Christianity and Modernity in Eastern Europe

By Bruce R. Berglund; Brian Porter-SzŰcs | Go to book overview

The Roman Catholic Church
Navigates the New Slovakia,
1945–1948

JAMES RAMON FELAK

Adjusting to abrupt changes in regime is nothing new for the Roman Catholic Church and its leadership. An institution that counts its age in millennia and banks on being around at the end of time has faced and plans to face a great variety of such challenges. Whether the wellknown cases of the French Revolution, the unification of Italy, or the rise to power of Adolf Hitler, or the host of lesser-known examples of which history abounds, an examination of how Catholics responded to a changing political situation deepens our understanding of the Church and its relationship to the regimes under which it has operated. The case of postwar Slovakia is no exception.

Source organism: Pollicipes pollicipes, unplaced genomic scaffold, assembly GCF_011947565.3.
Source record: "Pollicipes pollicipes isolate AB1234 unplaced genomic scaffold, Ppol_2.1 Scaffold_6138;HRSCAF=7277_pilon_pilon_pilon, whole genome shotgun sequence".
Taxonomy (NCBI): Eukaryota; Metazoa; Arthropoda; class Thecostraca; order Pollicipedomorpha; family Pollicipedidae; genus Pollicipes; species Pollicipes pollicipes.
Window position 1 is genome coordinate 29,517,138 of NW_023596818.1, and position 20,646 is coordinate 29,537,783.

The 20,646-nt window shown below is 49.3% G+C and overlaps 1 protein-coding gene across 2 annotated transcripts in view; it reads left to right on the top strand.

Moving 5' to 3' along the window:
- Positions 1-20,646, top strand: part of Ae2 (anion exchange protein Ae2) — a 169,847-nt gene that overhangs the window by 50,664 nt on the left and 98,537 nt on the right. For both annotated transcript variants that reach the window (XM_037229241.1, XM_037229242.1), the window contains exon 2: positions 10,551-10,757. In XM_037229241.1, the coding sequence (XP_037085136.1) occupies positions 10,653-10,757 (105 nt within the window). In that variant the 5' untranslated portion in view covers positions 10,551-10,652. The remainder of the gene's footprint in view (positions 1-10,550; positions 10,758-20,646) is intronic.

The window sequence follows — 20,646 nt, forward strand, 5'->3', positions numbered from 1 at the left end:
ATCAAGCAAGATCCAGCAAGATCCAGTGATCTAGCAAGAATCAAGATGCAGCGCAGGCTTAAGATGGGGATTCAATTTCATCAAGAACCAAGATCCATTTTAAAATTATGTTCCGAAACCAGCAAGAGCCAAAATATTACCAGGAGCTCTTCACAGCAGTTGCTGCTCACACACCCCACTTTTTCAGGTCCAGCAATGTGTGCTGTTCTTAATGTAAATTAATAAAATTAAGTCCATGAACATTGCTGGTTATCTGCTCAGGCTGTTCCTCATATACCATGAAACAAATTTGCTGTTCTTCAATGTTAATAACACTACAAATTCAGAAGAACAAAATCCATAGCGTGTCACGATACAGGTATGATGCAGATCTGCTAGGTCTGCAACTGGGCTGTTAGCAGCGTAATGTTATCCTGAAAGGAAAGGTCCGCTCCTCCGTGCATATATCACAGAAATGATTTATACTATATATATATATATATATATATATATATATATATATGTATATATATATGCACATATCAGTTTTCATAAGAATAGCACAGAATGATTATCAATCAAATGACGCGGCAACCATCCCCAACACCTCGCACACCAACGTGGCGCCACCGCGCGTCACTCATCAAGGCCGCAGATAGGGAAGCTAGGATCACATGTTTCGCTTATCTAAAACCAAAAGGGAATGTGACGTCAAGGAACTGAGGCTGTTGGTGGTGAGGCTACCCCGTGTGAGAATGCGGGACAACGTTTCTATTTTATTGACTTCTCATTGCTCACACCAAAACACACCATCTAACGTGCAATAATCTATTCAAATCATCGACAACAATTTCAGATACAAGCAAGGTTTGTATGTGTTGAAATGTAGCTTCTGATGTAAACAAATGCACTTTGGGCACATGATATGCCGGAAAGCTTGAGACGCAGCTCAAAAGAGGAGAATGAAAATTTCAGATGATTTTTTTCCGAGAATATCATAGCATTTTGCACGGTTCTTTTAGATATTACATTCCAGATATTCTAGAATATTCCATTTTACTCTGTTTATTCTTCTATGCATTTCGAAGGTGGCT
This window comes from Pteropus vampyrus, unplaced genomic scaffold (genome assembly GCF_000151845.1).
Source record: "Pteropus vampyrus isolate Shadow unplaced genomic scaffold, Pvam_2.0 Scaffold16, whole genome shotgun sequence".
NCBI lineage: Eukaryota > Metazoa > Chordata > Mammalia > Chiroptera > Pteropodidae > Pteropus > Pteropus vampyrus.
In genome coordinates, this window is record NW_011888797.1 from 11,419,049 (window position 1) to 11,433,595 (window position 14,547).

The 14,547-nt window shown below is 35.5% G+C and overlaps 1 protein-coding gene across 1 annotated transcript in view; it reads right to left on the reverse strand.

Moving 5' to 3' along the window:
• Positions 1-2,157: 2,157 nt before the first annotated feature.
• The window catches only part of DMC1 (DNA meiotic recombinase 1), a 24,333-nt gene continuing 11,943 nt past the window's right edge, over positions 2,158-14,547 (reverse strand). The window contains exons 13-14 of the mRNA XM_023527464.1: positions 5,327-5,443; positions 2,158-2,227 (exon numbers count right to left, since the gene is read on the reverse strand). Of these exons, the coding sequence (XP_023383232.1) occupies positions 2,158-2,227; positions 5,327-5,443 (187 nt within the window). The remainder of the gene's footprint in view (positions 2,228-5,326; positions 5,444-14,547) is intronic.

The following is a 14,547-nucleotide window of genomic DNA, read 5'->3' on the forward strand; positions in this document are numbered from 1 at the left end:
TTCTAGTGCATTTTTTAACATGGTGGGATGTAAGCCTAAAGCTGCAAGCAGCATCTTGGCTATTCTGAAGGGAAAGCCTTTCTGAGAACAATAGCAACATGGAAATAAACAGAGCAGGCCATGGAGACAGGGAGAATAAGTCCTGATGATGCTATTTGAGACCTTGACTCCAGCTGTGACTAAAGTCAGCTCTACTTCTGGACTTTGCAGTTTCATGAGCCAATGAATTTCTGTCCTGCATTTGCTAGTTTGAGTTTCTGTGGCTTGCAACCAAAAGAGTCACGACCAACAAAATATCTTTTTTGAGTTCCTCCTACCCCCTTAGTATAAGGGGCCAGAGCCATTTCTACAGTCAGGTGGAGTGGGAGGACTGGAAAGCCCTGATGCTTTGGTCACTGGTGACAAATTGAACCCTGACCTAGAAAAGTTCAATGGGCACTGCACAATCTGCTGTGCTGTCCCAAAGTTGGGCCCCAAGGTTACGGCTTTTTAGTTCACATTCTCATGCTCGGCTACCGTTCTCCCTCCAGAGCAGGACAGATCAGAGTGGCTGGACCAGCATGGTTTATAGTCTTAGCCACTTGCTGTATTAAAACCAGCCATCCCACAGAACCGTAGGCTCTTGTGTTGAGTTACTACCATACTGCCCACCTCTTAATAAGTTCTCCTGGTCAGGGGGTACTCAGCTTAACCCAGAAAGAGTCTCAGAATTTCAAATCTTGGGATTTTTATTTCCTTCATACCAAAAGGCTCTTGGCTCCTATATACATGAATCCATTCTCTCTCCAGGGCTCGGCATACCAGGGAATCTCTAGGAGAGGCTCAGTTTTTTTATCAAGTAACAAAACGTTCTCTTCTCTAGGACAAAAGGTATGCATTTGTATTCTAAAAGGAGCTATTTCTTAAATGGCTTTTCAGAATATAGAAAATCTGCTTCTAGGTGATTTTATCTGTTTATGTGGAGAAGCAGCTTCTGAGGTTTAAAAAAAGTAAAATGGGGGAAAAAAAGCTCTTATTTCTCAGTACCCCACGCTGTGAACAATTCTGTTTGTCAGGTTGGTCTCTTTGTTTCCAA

This paper will examine the Church in Slovakia in the aftermath of World War II, during the three-year period between the collapse of the wartime Slovak Republic—a quasi-independent state closely allied with Nazi Germany, dominated by the Catholic and nationalist Slovak People's Party (Hlinková slovenská l'udová strana, hereafter HSE'S),1 and led by the Catholic priest Jozef Tiso—and the communist takeover of Czechoslovakia in the coup of February 1948. It will look at the political options available to Catholics at the time, and why the Church's leadership and membership, while initially pursuing a variety of options, nevertheless settled largely on cooperation with the Lutherandominated Democratic Party. This paper will argue that, in a period of communist assertiveness and aggression, in Slovakia, Czechoslovakia, and across Eastern Europe, the Catholic Church faced not only challenges that any religious institution must face in such a situation, but also challenges specifically related to the baggage it carried from the wartime period and its association with Slovak nationalism.

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